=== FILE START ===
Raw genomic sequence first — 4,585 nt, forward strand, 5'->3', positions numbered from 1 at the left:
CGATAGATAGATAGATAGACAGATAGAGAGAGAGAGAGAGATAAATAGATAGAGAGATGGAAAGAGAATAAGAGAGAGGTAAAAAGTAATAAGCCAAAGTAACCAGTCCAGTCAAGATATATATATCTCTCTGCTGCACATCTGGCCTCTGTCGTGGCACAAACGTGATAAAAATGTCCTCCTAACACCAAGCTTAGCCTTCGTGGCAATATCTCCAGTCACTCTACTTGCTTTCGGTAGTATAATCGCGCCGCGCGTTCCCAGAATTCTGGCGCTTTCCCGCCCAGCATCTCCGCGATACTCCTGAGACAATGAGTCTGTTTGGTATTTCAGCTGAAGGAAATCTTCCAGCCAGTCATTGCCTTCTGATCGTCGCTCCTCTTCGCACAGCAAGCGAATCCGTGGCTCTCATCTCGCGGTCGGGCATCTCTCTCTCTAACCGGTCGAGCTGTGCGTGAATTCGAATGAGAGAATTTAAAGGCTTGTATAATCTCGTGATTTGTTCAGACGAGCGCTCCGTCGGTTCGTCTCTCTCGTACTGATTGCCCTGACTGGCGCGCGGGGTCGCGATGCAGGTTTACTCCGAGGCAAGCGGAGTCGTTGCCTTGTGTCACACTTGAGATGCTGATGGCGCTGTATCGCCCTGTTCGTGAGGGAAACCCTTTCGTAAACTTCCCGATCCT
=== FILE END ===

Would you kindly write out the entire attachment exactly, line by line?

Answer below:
Raw genomic sequence first — 4,585 nt, forward strand, 5'->3', positions numbered from 1 at the left:
CGATAGATAGATAGATAGACAGATAGAGAGAGAGAGAGAGATAAATAGATAGAGAGATGGAAAGAGAATAAGAGAGAGGTAAAAAGTAATAAGCCAAAGTAACCAGTCCAGTCAAGATATATATATCTCTCTGCTGCACATCTGGCCTCTGTCGTGGCACAAACGTGATAAAAATGTCCTCCTAACACCAAGCTTAGCCTTCGTGGCAATATCTCCAGTCACTCTACTTGCTTTCGGTAGTATAATCGCGCCGCGCGTTCCCAGAATTCTGGCGCTTTCCCGCCCAGCATCTCCGCGATACTCCTGAGACAATGAGTCTGTTTGGTATTTCAGCTGAAGGAAATCTTCCAGCCAGTCATTGCCTTCTGATCGTCGCTCCTCTTCGCACAGCAAGCGAATCCGTGGCTCTCATCTCGCGGTCGGGCATCTCTCTCTCTAACCGGTCGAGCTGTGCGTGAATTCGAATGAGAGAATTTAAAGGCTTGTATAATCTCGTGATTTGTTCAGACGAGCGCTCCGTCGGTTCGTCTCTCTCGTACTGATTGCCCTGACTGGCGCGCGGGGTCGCGATGCAGGTTTACTCCGAGGCAAGCGGAGTCGTTGCCTTGTGTCACACTTGAGATGCTGATGGCGCTGTATCGCCCTGTTCGTGAGGGAAACCCTTTCGTAAACTTCCCGATCCT